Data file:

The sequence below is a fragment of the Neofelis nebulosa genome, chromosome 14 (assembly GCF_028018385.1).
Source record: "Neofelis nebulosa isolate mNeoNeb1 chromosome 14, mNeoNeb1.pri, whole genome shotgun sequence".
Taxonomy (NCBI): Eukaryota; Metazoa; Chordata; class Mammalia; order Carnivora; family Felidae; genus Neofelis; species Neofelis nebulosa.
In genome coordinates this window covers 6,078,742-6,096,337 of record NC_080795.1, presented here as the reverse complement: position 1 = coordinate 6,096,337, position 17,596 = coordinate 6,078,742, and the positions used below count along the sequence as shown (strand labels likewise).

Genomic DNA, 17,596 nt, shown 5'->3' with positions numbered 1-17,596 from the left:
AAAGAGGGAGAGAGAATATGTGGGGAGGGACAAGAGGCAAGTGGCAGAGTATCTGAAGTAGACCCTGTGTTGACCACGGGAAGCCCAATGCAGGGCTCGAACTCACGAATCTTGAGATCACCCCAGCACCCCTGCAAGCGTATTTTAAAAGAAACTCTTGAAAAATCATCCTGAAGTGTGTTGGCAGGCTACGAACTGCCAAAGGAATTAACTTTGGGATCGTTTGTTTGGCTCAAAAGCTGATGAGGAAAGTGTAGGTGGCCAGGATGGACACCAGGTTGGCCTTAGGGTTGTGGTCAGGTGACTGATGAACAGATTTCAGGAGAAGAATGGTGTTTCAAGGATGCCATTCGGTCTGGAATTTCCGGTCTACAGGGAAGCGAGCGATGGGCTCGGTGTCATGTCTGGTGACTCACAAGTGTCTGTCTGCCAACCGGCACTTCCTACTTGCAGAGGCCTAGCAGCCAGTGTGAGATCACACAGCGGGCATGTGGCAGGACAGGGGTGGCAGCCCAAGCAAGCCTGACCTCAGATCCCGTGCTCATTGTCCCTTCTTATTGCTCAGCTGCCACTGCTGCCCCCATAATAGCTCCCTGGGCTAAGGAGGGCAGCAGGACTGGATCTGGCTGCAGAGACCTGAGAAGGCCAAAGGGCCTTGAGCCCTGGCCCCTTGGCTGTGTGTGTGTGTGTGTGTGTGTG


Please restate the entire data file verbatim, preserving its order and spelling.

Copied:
The sequence below is a fragment of the Neofelis nebulosa genome, chromosome 14 (assembly GCF_028018385.1).
Source record: "Neofelis nebulosa isolate mNeoNeb1 chromosome 14, mNeoNeb1.pri, whole genome shotgun sequence".
Taxonomy (NCBI): Eukaryota; Metazoa; Chordata; class Mammalia; order Carnivora; family Felidae; genus Neofelis; species Neofelis nebulosa.
In genome coordinates this window covers 6,078,742-6,096,337 of record NC_080795.1, presented here as the reverse complement: position 1 = coordinate 6,096,337, position 17,596 = coordinate 6,078,742, and the positions used below count along the sequence as shown (strand labels likewise).

Genomic DNA, 17,596 nt, shown 5'->3' with positions numbered 1-17,596 from the left:
AAAGAGGGAGAGAGAATATGTGGGGAGGGACAAGAGGCAAGTGGCAGAGTATCTGAAGTAGACCCTGTGTTGACCACGGGAAGCCCAATGCAGGGCTCGAACTCACGAATCTTGAGATCACCCCAGCACCCCTGCAAGCGTATTTTAAAAGAAACTCTTGAAAAATCATCCTGAAGTGTGTTGGCAGGCTACGAACTGCCAAAGGAATTAACTTTGGGATCGTTTGTTTGGCTCAAAAGCTGATGAGGAAAGTGTAGGTGGCCAGGATGGACACCAGGTTGGCCTTAGGGTTGTGGTCAGGTGACTGATGAACAGATTTCAGGAGAAGAATGGTGTTTCAAGGATGCCATTCGGTCTGGAATTTCCGGTCTACAGGGAAGCGAGCGATGGGCTCGGTGTCATGTCTGGTGACTCACAAGTGTCTGTCTGCCAACCGGCACTTCCTACTTGCAGAGGCCTAGCAGCCAGTGTGAGATCACACAGCGGGCATGTGGCAGGACAGGGGTGGCAGCCCAAGCAAGCCTGACCTCAGATCCCGTGCTCATTGTCCCTTCTTATTGCTCAGCTGCCACTGCTGCCCCCATAATAGCTCCCTGGGCTAAGGAGGGCAGCAGGACTGGATCTGGCTGCAGAGACCTGAGAAGGCCAAAGGGCCTTGAGCCCTGGCCCCTTGGCTGTGTGTGTGTGTGTGTGTGTGTG